Another serious flaw appears in light of David Hackett Fischer’s warning more than forty years ago about historians who are prone to write as if engaged in an act of “nation-building.” Kagan, we might say, engages here and elsewhere in an act of empire-building. He draws on the past to justify the present. He portrays what America has become—specifically, post-World War II—as the essence of what we have always been and were always meant to be. But history practiced as an exercise in empire-building ignores the costs of empire. Kagan’s attractive story of the world America made distracts his reader from the important story of the world America unmade. And that “world” is not the global order, but the world at home, the world of America’s own institutions, traditions, and character. We ought to ask if the republic survived the making of an empire. Did limited government survive global hegemony? If balanced budgets, low debt, and modest taxes survived the new world order. America may have made the world safe for democracy and then safe for global capitalism and for interventionism in the name of peace, but did it lose anything along the way to hegemony?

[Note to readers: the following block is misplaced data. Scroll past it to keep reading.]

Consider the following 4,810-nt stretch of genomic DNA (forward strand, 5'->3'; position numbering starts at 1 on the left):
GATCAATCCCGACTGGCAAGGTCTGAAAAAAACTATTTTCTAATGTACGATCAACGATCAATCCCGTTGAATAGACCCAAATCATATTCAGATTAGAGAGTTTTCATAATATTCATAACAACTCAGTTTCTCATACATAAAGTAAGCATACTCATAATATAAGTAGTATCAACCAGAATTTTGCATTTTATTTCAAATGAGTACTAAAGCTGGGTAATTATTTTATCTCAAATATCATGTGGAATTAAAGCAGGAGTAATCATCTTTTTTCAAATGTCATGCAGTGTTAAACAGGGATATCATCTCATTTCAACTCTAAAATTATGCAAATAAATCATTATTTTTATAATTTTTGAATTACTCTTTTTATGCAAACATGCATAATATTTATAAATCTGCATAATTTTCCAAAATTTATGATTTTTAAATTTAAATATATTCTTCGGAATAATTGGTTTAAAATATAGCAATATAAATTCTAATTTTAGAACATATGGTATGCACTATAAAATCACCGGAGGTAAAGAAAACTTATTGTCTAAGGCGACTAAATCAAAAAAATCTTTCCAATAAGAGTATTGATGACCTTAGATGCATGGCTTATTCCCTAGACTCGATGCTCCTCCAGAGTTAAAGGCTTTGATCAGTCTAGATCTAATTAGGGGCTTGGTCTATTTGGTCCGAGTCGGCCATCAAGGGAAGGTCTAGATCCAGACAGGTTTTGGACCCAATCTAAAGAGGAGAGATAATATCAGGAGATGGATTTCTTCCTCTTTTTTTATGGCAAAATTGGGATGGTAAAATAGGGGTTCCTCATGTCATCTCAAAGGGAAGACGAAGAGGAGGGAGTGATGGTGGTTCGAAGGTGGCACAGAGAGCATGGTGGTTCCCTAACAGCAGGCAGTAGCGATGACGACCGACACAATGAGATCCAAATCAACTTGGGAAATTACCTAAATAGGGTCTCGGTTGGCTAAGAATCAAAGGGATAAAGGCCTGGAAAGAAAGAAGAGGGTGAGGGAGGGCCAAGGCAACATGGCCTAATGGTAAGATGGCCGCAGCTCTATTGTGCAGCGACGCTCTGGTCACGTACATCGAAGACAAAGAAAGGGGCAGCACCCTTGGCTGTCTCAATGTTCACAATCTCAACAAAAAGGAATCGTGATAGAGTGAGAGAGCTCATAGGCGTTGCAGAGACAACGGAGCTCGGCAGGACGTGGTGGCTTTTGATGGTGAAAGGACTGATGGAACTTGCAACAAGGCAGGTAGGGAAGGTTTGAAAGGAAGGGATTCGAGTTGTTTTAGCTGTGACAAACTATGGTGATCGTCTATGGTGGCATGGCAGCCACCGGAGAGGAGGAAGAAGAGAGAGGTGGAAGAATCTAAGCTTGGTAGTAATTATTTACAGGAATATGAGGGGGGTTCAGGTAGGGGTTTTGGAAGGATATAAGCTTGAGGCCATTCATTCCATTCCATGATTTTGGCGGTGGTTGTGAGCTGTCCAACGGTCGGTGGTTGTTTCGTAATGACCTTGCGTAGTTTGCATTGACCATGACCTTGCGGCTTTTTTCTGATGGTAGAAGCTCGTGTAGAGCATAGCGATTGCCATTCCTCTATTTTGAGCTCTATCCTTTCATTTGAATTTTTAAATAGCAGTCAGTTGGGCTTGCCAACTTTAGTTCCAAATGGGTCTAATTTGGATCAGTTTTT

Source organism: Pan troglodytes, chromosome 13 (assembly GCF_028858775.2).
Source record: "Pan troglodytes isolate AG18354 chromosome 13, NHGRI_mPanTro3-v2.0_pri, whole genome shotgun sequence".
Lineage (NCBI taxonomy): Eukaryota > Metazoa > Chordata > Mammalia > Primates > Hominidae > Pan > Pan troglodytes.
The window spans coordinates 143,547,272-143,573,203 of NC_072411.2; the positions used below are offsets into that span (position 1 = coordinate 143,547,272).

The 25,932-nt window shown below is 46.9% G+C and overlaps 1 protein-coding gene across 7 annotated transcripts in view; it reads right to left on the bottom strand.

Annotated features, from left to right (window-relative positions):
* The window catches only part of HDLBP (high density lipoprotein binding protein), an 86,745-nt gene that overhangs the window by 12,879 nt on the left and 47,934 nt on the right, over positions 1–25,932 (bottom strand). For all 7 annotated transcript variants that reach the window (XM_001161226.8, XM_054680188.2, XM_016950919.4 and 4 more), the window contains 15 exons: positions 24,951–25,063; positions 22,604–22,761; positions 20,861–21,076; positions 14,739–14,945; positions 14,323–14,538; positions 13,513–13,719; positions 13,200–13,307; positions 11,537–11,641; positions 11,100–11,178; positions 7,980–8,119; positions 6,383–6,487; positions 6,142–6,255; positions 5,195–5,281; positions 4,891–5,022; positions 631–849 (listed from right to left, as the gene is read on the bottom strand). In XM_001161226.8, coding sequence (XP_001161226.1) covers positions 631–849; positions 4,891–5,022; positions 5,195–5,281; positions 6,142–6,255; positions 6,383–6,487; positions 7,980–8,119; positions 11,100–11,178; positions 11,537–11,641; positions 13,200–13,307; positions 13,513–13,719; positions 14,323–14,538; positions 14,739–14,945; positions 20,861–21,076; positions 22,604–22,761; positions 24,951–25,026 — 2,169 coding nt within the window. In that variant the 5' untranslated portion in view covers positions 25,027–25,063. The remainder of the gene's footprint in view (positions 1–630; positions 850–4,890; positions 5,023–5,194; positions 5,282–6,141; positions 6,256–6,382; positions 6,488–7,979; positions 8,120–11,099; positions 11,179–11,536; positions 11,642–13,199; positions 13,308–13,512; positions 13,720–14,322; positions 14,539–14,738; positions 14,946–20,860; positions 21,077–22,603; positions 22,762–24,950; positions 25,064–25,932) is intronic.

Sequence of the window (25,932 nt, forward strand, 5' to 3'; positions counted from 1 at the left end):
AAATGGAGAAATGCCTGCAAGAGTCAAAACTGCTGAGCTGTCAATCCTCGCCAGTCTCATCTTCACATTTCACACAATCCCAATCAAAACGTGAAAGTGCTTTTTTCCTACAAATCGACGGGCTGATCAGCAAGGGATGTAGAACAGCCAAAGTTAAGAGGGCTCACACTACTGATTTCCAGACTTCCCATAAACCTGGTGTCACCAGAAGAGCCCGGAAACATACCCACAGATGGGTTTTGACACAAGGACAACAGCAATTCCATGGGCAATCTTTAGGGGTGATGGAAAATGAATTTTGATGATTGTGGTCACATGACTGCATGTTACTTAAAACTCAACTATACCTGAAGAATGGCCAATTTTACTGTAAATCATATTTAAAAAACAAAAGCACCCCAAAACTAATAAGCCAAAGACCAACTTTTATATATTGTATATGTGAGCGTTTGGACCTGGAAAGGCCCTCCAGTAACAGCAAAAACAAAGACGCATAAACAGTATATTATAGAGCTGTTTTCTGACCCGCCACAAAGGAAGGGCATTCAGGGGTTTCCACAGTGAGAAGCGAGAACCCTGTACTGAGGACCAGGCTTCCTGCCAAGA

What indeed did post-1945 American foreign policy unmake? This is the unintended question Kagan impresses on his reader. It may not be the case that the making of a world order had to mean the unmaking of a domestic order, but in American history that seems to have been the case. This is the sort of damage to institutions that anti-imperialists warned about in 1898. William Graham Sumner looked at Europe’s empires and had to conclude that there were “penalties of greatness.” Great Britain had experienced those penalties by the end of the nineteenth century. Empire had brought larger armies and navies, mounting expenses, rising debt and taxes, and greater insecurity as great power collided with great power on land and sea in the mad scramble for empire. America had a choice in 1898, and it chose the path to global power with all of its benefits and costs. Chief among these costs, in Sumner’s estimation, was the undoing of constitutional government at home. America had been born in a dramatic rejection of mercantilism. The US Constitution had been crafted for a federal republic and made no provision for governing overseas colonies and ruling subject peoples. In choosing empire in 1898, the United States chose to enter its post-constitutional age. It gained wealth, power, and glory, but lost the modest republic of its ancestors.
Voters who persuaded themselves that November 6 presented them with an apocalyptic choice between the forces of light and the forces of darkness ought to consider what Kagan’s appeal to both Romney and Obama can teach them. How substantive can the difference be between the Republicans and the Democrats if Kagan has the ear of both parties? His prescription for America’s continued military, economic, and ideological dominance enjoys bipartisan support at the moment. Accounting for his standing with the right and left is not hard. Kagan’s telling of history and his policy proposals are neither conservative nor liberal. They are about power—how to get power, how to keep power, and how to project that power into the future.